The Chapter 7 process is pretty straightforward. Theoretically when you file Chapter 7, all your property goes into a bankruptcy estate. The estate is then sold (liquidated) and the proceeds are paid over to your creditors. Most people filing Chapter 7 will find that most of their property is considered exempt and that they have little or no non-exempt property to liquidate. An experienced bankruptcy attorney will be able to tell you what property is considered exempt. If you think you have an asset that will not be exempt, you should talk to a bankruptcy attorney before drawing any conclusions. You may be surprised to find that you can manage to keep it after all.
Chapter 13 (Adjustment of Debts of an Individual with Regular Income)
In order to be eligible to file Chapter 13, you have to be an individual with regular income, who owes, on the date of the filing of the petition, noncontingent, liquidated, unsecured debts of less than $336,900 and noncontingent, liquidated, secured debts of less than $1,010,650, or be an individual with regular income and such individual’s spouse, except a stockbroker or a commodity broker, that owe, on the date of the filing of the petition, noncontigent, liquidated, unsecured debts that aggregate less than $336,900 and noncontingent, liquidated, secured debts of less than $1,010,650.
It is important to realize that only individual debtors may claim exemptions. There is a difference between what the property subsequently produces, which is considered property of the estate and what an individual subsequently acquires. What you acquire after you file bankruptcy is not usually property of the estate. There are certain exceptions for property acquired 180 days after the petition by bequest, devise or inheritance, as a result of a property settlement or divorce decree or from a life insurance policy or death benefit plan. An individual’s postpetition earnings are not considered property of the estate.
Upon filing your bankruptcy petition, the Automatic Stay goes into effect. The automatic stay is very broad. It stops lawsuits and lien enforcement. It applies to all entities and to most actions based on pre-petition claims or causes against the property of the estate and against the debtor.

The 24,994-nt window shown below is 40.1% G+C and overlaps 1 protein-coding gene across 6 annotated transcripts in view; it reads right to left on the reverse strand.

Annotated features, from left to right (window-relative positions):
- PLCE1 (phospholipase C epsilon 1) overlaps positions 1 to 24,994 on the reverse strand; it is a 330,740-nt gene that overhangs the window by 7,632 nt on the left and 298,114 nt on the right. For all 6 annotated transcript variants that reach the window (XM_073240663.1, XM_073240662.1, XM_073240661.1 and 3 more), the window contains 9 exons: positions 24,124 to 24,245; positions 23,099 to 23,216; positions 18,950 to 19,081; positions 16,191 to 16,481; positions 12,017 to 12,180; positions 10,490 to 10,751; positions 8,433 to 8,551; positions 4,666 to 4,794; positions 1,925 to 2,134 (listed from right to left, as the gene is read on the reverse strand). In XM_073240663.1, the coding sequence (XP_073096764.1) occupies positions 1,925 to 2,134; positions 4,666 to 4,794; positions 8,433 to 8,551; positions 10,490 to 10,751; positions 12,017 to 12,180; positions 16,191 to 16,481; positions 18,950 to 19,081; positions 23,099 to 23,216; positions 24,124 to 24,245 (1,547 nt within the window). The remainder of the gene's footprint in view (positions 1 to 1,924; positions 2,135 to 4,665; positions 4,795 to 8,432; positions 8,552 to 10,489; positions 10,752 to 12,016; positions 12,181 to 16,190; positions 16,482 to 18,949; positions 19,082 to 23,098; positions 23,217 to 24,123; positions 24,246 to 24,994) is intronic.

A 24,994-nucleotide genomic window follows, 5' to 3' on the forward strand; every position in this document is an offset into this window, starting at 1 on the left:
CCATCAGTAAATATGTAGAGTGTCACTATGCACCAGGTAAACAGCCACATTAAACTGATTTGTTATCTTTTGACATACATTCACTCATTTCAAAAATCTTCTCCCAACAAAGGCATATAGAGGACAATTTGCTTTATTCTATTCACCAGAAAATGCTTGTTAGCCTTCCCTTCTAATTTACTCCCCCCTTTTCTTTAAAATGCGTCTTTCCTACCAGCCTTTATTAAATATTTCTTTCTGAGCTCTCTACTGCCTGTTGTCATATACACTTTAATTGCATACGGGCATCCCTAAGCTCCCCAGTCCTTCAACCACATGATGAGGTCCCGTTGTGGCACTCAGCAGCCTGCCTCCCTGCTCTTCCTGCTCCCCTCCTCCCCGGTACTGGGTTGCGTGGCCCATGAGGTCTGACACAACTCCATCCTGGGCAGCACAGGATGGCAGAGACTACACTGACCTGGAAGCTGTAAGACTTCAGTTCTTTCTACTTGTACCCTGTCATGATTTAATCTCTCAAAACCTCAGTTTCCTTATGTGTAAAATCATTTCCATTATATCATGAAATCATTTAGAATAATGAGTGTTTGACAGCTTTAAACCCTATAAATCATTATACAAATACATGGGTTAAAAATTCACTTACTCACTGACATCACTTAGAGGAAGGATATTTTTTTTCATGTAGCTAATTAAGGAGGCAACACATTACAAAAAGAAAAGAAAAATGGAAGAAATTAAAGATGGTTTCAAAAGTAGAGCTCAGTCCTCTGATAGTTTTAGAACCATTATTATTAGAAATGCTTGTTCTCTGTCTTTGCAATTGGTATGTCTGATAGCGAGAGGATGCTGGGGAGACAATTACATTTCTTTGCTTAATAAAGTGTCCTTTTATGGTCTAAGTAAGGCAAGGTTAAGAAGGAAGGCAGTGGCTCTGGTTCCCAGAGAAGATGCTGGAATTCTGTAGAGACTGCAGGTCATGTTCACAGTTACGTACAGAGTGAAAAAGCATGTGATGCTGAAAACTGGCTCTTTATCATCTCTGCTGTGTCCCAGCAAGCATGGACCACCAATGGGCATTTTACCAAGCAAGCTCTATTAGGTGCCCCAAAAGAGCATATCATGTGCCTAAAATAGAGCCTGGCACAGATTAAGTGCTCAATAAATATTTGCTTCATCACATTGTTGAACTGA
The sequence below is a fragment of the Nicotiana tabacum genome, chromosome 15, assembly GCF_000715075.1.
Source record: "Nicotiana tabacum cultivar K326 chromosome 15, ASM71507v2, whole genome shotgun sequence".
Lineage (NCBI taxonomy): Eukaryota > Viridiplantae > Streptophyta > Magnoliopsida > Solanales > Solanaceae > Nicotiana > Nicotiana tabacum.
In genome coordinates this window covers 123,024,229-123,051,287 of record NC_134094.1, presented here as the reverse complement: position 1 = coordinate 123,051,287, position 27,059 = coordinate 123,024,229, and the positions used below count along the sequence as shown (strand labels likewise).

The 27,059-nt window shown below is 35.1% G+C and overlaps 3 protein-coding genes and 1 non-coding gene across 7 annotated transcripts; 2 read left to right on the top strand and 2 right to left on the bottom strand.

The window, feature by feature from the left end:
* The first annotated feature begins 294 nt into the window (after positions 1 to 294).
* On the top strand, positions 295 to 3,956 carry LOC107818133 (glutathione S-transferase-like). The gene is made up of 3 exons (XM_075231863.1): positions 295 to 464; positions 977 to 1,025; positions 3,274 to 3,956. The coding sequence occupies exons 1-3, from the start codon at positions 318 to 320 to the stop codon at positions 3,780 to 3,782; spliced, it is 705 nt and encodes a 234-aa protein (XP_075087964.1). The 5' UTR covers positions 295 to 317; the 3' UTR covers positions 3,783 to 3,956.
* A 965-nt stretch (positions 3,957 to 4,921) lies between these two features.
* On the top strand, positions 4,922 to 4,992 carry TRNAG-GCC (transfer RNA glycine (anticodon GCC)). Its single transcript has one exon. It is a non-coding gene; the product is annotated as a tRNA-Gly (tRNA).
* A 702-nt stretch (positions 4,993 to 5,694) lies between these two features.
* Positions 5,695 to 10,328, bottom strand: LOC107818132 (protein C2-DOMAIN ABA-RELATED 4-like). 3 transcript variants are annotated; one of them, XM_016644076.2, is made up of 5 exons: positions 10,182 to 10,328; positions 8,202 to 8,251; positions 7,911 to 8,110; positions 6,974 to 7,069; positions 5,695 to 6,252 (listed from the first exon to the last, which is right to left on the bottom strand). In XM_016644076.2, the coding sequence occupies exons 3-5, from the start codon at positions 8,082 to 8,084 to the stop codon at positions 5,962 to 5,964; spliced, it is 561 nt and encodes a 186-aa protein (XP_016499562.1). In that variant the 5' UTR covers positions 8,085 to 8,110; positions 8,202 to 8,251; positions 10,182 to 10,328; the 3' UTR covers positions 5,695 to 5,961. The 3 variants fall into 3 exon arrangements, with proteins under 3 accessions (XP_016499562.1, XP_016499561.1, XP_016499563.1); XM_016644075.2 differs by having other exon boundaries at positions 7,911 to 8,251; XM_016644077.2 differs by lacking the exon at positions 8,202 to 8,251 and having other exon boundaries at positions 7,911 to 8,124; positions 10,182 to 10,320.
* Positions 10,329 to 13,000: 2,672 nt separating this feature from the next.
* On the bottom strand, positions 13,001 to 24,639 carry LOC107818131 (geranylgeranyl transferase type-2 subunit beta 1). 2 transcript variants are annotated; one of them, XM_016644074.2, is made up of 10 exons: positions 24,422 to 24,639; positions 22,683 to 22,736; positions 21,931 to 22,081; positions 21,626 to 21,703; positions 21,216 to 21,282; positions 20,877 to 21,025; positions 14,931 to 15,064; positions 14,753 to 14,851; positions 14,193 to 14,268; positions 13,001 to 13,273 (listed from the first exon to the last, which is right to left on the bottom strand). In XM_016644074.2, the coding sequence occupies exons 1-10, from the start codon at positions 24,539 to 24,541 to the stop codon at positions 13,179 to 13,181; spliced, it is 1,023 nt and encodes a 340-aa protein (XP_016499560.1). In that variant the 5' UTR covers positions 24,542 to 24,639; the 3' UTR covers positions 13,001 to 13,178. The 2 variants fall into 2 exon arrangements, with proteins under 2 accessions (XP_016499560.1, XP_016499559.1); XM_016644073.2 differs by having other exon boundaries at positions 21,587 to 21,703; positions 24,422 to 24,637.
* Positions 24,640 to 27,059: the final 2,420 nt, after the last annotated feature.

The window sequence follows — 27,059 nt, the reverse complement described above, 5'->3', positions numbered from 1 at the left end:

Bankruptcy Trustee – Meeting of Creditors
The United States Trustee appoints an interim trustee. A meeting of the creditors is scheduled. This is usually the only official appearance that you will have to make. The meeting of the creditors is usually held not less than 20 days and no more than 40 days after your filing date. At this meeting, the trustee and creditors can question you regarding acts, property or matters affecting the estate or the discharge of debts. Most of the time, questioning is only performed by the bankruptcy trustee.
After the Conclusion of the Meeting of Creditors
Objections by the trustee or a creditor to any claim of exempt property must be filed within 30 days after the conclusion of the meeting of the creditors. As of the 31st day after the conclusion of the meeting of creditors, your bankruptcy estate is modified slightly. Exempt property is no longer considered property of the estate.
Timely filed objections are heard and resolved by the Bankruptcy Court.
Unless the trustee or a creditor has filed an objection to the general discharge of all debts not later than 60 days following the first date set for the meeting of creditors or unless the trustee or creditor has filed a motion for extension of time before the 60 days have expired, the order granting the general discharge of debts may be entered on the 61st day.
If a creditor files a complaint to determine the dischargeability of a debt within the 60 days, this does not delay the entry of the general discharge.